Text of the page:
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Rift still evident between coalition partners

THE RULING coalition has yet to find a way out of what one of the partners, the New Citizen's Alliance (ANO) party, called a "trust crisis", started by allegations that the mobile phone of ANO boss Pavol Rusko was illegally tapped.
At a January 28 meeting of the coalition's senior body, the coalition council, the four ruling parties agreed they would meet again in 10 days' time, after they had studied ANO's proposals on how mutual trust could be won back.
The crisis peaked in mid January, when some ANO officials called for the resignation of Interior Minister Vladimír Palko of the Christian Democratic Party (KDH) after a recording of Rusko's interview with a reporter from the SME daily was found attached to an Interior Ministry file containing legally obtained information.

THE RULING coalition has yet to find a way out of what one of the partners, the New Citizen's Alliance (ANO) party, called a "trust crisis", started by allegations that the mobile phone of ANO boss Pavol Rusko was illegally tapped.

At a January 28 meeting of the coalition's senior body, the coalition council, the four ruling parties agreed they would meet again in 10 days' time, after they had studied ANO's proposals on how mutual trust could be won back.

The crisis peaked in mid January, when some ANO officials called for the resignation of Interior Minister Vladimír Palko of the Christian Democratic Party (KDH) after a recording of Rusko's interview with a reporter from the SME daily was found attached to an Interior Ministry file containing legally obtained information.

Palko insisted that his ministry did not order Rusko's phone to be tapped, instead pointing the finger at the Slovak Information Service (SIS). The minister said that unlike the Interior Ministry, which has only 'user access' to the tapping device, the SIS has 'administrator access' to the tapping system and therefore has more control over it.

For his part, SIS chief Vladimír Mitro denied that his organisation was involved with the phone tapping, and the whole case is now being investigated by a special military attorney's office based in the western Slovak town of Trenčín.

Although Rusko refused to specify what proposals his party made to partners at the January 28 meeting, based on ANO's previous statements it is thought that they probably included so-called cross control in security and intelligence bodies. That could mean that ANO's nominees would be assigned to either the SIS or to the Interior Ministry.

But the proposed introduction of cross control had already been rejected by a number of coalition politicians days before the coalition council meeting. Representatives of the ruling parties, including Prime Minister Mikuláš Dzurinda, said that they were not sure how the cross-control nominations could work.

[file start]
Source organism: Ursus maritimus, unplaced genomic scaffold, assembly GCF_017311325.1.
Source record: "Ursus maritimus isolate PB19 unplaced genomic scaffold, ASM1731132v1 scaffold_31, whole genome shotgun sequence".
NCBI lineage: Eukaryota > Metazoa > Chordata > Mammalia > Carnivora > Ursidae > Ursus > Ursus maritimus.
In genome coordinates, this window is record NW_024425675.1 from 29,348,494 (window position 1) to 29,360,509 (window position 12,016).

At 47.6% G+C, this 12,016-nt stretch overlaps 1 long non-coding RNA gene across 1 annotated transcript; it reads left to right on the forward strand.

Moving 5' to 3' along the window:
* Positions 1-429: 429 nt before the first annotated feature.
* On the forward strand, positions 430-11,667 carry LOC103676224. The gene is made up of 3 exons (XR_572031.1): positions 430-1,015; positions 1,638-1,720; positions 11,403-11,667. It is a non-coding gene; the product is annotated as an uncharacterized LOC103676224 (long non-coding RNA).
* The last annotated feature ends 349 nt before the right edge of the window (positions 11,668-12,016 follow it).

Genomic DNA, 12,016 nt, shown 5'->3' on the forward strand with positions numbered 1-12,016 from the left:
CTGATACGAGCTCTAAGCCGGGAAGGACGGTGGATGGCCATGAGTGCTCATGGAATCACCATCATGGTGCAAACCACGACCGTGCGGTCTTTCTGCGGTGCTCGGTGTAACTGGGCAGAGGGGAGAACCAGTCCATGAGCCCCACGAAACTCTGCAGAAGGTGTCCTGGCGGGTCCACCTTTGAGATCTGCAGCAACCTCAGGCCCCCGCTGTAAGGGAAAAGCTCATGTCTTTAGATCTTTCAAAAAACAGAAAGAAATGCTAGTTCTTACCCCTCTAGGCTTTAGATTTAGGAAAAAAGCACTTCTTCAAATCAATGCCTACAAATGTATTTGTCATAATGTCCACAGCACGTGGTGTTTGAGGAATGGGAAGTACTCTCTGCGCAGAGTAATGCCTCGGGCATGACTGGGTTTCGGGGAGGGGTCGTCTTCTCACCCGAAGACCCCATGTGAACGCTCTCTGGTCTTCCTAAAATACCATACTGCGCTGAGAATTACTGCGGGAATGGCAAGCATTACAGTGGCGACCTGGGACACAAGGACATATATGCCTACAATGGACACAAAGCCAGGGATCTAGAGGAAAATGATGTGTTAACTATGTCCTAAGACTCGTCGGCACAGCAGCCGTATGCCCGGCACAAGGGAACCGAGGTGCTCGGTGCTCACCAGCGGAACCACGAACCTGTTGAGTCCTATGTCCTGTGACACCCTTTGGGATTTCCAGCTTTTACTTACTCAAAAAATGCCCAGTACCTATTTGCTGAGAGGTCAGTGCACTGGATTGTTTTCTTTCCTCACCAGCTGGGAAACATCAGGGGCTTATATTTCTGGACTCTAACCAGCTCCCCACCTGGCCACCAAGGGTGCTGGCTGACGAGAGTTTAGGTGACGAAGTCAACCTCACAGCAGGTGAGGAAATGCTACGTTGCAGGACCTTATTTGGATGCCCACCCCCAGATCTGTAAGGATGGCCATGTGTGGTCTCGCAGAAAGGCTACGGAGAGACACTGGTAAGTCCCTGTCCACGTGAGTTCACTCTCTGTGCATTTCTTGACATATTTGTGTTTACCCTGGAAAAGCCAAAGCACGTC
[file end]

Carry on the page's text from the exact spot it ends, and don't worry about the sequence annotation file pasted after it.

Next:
Posts in state administrative bodies, including ministries, were divided among the four ruling parties based on their election results, and the current political division of power in ministries and other organs controlled by the government is enshrined in the coalition agreement.

"Opening the coalition agreement would kill us," said head of the Hungarian Coalition Party (SMK), Béla Bugár.

In a discussion show aired January 25 on the state-run Slovak radio station, PM Dzurinda said: "Cross control is not really possible because of the differing voter support in the elections [won by individual coalition parties]. It would also go against the natural principle that a minister should be responsible for his ministry," Dzurinda said.

Despite those statements, Rusko told journalists at a press briefing following the coalition meeting that he had "at last seen sincere interest in our coalition partners to resolve the situation".

Rusko said that his party's proposal would not require opening the coalition agreement, rather the proposals would be added to the coalition agreement in the form of an amendment.

"[In the proposal] there is nothing that would clash with the competencies of individual ministers, or that would force them to hire such and such section chiefs. They are posts about which we can talk from the point of view of political agreements," Rusko said.

Until the phone-tapping case is dealt with by prosecutors, no changes to personnel can be discussed by the coalition partners. The investigators have already said that the inquiry could take several months. According to Rusko, Interior Minister Palko said at the coalition council that the mysterious recording of the Rusko interview may have resulted from a technical slip.

All the coalition partners have agreed that there should be a thorough investigation into what Palko had previously called "a game" aimed at weakening his position and the position of the Slovak cabinet as a whole.

PM Dzurinda said that it was in his and the government's best interests to "find out who is the director of this game and what its goal is supposed to be".

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